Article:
The Comic Relief ~ Zuzana from Daughter of Smoke & Bones by Laini Taylor; When you get a group of ten strong personalities together you need a someone to give off some good snarky whit. Zuzana fits the bill perfectly with her petite form but large personality and could also serve as a distraction for any male bank employees as she just demands attention.

The Crew: These are the people with exceptional talents to get in and get out. With butt loads of cash.

Hermione Granger from the Harry Potter Series by J.K. Rowling; Smart, magically talented, quick on her feet and has experience breaking into (and out of...on dragons -awesome!) the most secure of banks.

Graylee Perez from the Spellbound Series by Nikki Jefford;  Another magically talented creature but with a special talent.  Gray can make herself invisible.  Uh, no-brainer.

Vin & Kelsior from Mistborn by Brandon Sanderson; Again, magically talented in a unique way. They are what we call Allomancers and can do miraculous things with just a little bit of metal. Breaking into a bank would be as easy as pie...whatever the hell that means.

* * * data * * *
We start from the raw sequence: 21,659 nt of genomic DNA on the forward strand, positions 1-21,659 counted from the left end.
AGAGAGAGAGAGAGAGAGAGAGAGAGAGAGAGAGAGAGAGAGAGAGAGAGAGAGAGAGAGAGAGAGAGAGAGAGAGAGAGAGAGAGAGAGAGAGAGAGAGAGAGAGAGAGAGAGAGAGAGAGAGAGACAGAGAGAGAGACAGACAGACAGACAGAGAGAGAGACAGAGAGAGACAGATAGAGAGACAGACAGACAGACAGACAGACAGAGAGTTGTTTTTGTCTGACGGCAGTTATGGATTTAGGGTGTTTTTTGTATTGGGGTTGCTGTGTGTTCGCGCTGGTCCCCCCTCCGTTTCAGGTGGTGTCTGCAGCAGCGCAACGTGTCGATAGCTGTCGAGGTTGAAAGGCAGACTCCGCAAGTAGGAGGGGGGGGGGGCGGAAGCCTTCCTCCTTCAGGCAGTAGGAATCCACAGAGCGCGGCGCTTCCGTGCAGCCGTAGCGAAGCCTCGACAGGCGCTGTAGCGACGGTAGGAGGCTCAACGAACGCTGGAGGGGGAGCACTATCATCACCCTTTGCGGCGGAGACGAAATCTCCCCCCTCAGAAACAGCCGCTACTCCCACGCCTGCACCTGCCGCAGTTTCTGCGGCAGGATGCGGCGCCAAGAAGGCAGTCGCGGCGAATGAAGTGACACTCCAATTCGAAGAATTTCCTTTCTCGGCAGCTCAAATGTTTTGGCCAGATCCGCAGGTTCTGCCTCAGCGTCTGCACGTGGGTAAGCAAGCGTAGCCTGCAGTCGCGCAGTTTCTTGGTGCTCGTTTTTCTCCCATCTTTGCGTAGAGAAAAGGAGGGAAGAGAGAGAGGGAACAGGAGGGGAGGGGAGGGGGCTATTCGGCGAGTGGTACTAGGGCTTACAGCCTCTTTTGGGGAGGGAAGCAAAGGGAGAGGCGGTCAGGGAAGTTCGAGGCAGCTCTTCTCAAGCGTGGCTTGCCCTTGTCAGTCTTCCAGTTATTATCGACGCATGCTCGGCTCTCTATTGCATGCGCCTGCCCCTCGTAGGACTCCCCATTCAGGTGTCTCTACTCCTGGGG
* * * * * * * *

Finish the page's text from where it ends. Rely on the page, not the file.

And there ya have it. 

Which ten characters would you choose if you were to plan a bank heist? You can comment below, tweet Ali's face @MissAliGirl or even mine @OrisiB .

Thursday, April 18, 2013

Good morning everyone!

So I've decided to do the fantastic Feature and Follow Friday this week! ParaJunkee and Alison Can Read are the hosts. 

So the question this week is a doozy. I've never really thought about it to be honest (which sounds crazy) but there it is... in red below!

Q: If you could hang out with any author (living) who would it be and what would you want to do?

It is going to have to be Stephen Fry. He's just awesome. He's knowledgeable. Hilarious. Poetic. Deep. Has history of mental health problems. Loves both facts and fiction. Is a history buff. One of Britain's most beloved comedians. TV Show host. Audiobook Narrator. Writer. Reviewer. Rugby Fan. Art Lover. Eccentric. Author. Charming. Humble and awesome. 

I'm a fan girl. Can you tell? Without a shadow of a doubt he is the author I would want to chillax with. We would go to a cafe, drink tea, and discuss books and the general state of the world.

Which living author would you want to hang out with?

Thursday, April 11, 2013

We have a book crisis here.

It is a pretty absorbing issue for book-worms and can be quite frustrating. Let me explain why.